Constructing Pain Historical, psychological and critical perspectives
Everyone experiences pain, whether it’s emotional or physical, chronic or acute. Pain is part of what it means to be human, and so an understanding of how we relate to it as individuals - as well as cultures and societies - is fundamental to who we are.
In this important new book, the first in Routledge’s new Critical Approaches to Health series, Robert Kugelmann provides an accessible and insightful overview of how the concept of pain has been understood historically, psychologically, and anthropologically. Charting changes in how, after the development of modern painkillers, pain became a problem that could be solved, the book articulates how the possibilities for living with pain have changed over the last two hundred years.
Incorporating research conducted by the author himself, the book provides both a holistic conception of pain and an understanding of what it means to people experiencing it today. Including critical reflections in each chapter, Constructing Pain offers a comprehensive and enlightening treatment of an important issue to us all and will be fascinating reading for students and researchers within health psychology, healthcare, and nursing.
Acknowledgements. Series editor preface. Introduction. Part A: Constructing Pain Historically 1. Constructing Modern Pain: "The Conquest of Pain" 2. Constructing Real Pain 3. Constructing Pain Nondualistically. Part B: Phenomenology and Semiotics of Pain 4. Social Representations and Discourses of Chronic Pain 5. Constructing Psychological Pain 6. Phenomenologies of Pain 7. Pain as a Sign 8. Moral Pain and Knowledge
"Pain is the most psychological of all topics. We learn here that it has always been a conceptual, methodological, philosophical, and at times troubling challenge for psychology. Kugelmann provides a scholarly, but thoroughly accessible, treatment of pain and our attempts to understand what it teaches about the human condition." Christopher Eccleston, University of Bath, UK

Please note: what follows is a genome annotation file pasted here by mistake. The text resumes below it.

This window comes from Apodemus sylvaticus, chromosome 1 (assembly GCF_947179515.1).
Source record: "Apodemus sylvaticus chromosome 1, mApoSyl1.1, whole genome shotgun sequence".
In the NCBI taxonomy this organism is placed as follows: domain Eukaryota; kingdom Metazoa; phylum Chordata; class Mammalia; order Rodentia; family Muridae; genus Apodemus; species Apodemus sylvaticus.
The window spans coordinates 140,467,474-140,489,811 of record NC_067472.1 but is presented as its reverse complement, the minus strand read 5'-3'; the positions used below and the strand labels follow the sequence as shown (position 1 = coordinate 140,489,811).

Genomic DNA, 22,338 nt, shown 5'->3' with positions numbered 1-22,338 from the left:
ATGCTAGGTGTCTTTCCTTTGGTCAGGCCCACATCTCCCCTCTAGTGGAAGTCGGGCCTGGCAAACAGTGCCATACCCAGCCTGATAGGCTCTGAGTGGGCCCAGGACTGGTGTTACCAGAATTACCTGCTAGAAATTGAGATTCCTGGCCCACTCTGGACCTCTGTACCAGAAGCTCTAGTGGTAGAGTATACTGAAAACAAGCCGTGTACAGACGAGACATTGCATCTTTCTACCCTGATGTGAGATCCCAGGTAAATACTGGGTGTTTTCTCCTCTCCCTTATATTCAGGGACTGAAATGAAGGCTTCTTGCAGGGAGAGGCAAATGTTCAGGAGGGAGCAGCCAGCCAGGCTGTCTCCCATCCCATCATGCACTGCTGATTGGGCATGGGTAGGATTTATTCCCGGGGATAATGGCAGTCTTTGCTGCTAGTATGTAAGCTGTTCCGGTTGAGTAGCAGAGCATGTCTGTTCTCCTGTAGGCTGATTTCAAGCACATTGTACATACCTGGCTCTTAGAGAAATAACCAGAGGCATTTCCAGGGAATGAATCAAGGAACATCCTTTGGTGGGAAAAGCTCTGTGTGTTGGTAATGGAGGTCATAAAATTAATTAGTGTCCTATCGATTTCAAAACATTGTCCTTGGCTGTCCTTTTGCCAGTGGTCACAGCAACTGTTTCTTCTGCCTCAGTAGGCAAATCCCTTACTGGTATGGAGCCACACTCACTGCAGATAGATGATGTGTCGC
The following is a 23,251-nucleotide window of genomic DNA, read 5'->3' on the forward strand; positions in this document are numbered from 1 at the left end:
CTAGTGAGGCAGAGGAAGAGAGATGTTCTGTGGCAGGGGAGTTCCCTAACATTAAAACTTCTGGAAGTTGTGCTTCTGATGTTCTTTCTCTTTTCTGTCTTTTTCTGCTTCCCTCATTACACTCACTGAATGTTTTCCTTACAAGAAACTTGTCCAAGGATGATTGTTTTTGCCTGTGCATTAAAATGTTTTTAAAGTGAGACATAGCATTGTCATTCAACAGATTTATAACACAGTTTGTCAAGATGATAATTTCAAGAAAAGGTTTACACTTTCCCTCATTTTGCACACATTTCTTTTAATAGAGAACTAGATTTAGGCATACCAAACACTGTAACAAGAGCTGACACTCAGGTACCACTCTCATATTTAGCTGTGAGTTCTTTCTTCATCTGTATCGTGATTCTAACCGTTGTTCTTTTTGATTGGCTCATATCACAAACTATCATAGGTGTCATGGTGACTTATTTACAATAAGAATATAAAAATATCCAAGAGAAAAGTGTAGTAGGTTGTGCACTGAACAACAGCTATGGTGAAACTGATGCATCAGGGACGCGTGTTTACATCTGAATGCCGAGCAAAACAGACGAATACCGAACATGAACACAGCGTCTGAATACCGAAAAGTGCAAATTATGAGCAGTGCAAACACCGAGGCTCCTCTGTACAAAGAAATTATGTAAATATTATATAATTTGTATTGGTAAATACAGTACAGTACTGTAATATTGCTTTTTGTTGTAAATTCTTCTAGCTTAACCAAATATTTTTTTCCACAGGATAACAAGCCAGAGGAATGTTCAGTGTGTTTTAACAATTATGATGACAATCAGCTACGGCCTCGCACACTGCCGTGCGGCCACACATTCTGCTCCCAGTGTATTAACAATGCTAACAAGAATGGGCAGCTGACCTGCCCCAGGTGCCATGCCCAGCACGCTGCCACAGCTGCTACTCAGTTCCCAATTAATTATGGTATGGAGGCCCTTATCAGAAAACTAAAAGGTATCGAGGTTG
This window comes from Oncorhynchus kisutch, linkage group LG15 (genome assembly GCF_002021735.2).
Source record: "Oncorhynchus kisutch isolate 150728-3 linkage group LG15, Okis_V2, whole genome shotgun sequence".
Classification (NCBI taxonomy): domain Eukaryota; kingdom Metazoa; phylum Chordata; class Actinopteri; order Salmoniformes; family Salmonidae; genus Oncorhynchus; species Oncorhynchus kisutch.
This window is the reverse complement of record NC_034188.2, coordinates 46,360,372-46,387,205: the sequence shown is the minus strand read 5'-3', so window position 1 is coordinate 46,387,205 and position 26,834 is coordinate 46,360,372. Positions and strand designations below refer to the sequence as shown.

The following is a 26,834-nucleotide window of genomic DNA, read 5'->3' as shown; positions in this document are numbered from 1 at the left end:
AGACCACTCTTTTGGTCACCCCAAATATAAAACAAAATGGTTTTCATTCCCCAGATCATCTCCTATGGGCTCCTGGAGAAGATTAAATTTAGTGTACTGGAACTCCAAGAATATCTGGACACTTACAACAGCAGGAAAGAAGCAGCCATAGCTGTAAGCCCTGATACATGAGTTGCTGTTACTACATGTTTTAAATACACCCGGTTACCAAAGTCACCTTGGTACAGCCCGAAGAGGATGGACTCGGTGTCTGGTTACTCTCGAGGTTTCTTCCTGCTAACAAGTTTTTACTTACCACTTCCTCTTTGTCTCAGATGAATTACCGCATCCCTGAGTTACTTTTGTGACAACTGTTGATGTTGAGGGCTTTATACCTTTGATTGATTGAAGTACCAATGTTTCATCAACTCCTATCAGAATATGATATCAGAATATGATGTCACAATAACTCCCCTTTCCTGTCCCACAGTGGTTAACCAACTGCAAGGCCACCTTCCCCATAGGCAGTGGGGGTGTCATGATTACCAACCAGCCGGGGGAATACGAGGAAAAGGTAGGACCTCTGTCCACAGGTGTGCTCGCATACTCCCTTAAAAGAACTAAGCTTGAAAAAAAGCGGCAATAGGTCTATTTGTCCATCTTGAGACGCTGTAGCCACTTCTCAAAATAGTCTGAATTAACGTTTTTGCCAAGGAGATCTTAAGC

"Wide-ranging scholarship and keen critical insight are combined with phenomenological research in this outstanding contribution to our understanding of pain. At the same time, Kugelmann reaches beyond intellectual understandings to touch the deeply personal experience of pain. An invaluable resource for both researchers and practitioners interested in this profoundly human topic." Michael P. Sipiora, Pacifica Graduate Institute, USA
"A fascinating account of different approaches to the study of pain which Kugelmann connects with his own research on narratives of chronic pain. I liked the way he connects our personal experience of pain with our experience of living in a troubled world. As he says: "Pain [...] is not private. It connects us with a broken world". A truly original contribution to the literature." Michael Murray, Keele University, UK